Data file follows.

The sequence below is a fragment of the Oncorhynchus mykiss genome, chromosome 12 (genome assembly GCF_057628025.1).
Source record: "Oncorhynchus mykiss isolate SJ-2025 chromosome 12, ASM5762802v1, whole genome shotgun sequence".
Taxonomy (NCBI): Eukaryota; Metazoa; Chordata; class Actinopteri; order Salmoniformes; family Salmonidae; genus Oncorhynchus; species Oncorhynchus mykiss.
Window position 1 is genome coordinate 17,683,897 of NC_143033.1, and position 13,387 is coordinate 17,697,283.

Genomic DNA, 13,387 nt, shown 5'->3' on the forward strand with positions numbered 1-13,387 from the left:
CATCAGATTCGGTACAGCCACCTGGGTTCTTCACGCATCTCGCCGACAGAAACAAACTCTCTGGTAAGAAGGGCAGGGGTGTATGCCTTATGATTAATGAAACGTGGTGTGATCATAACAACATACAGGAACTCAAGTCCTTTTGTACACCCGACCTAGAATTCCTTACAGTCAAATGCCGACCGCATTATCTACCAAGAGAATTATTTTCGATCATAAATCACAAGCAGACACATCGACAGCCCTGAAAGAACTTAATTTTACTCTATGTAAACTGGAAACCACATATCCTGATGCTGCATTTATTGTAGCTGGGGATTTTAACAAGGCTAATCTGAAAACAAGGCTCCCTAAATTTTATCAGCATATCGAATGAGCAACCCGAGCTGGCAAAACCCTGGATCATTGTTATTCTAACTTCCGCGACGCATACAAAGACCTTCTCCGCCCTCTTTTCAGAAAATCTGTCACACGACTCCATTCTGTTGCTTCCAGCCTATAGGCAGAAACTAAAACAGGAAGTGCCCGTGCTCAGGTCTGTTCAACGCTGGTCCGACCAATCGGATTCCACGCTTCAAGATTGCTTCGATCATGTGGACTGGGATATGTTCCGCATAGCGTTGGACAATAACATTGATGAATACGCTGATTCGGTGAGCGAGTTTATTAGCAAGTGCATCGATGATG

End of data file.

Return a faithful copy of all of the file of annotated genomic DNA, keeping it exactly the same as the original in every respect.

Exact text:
The sequence below is a fragment of the Oncorhynchus mykiss genome, chromosome 12 (genome assembly GCF_057628025.1).
Source record: "Oncorhynchus mykiss isolate SJ-2025 chromosome 12, ASM5762802v1, whole genome shotgun sequence".
Taxonomy (NCBI): Eukaryota; Metazoa; Chordata; class Actinopteri; order Salmoniformes; family Salmonidae; genus Oncorhynchus; species Oncorhynchus mykiss.
Window position 1 is genome coordinate 17,683,897 of NC_143033.1, and position 13,387 is coordinate 17,697,283.

Genomic DNA, 13,387 nt, shown 5'->3' on the forward strand with positions numbered 1-13,387 from the left:
CATCAGATTCGGTACAGCCACCTGGGTTCTTCACGCATCTCGCCGACAGAAACAAACTCTCTGGTAAGAAGGGCAGGGGTGTATGCCTTATGATTAATGAAACGTGGTGTGATCATAACAACATACAGGAACTCAAGTCCTTTTGTACACCCGACCTAGAATTCCTTACAGTCAAATGCCGACCGCATTATCTACCAAGAGAATTATTTTCGATCATAAATCACAAGCAGACACATCGACAGCCCTGAAAGAACTTAATTTTACTCTATGTAAACTGGAAACCACATATCCTGATGCTGCATTTATTGTAGCTGGGGATTTTAACAAGGCTAATCTGAAAACAAGGCTCCCTAAATTTTATCAGCATATCGAATGAGCAACCCGAGCTGGCAAAACCCTGGATCATTGTTATTCTAACTTCCGCGACGCATACAAAGACCTTCTCCGCCCTCTTTTCAGAAAATCTGTCACACGACTCCATTCTGTTGCTTCCAGCCTATAGGCAGAAACTAAAACAGGAAGTGCCCGTGCTCAGGTCTGTTCAACGCTGGTCCGACCAATCGGATTCCACGCTTCAAGATTGCTTCGATCATGTGGACTGGGATATGTTCCGCATAGCGTTGGACAATAACATTGATGAATACGCTGATTCGGTGAGCGAGTTTATTAGCAAGTGCATCGATGATG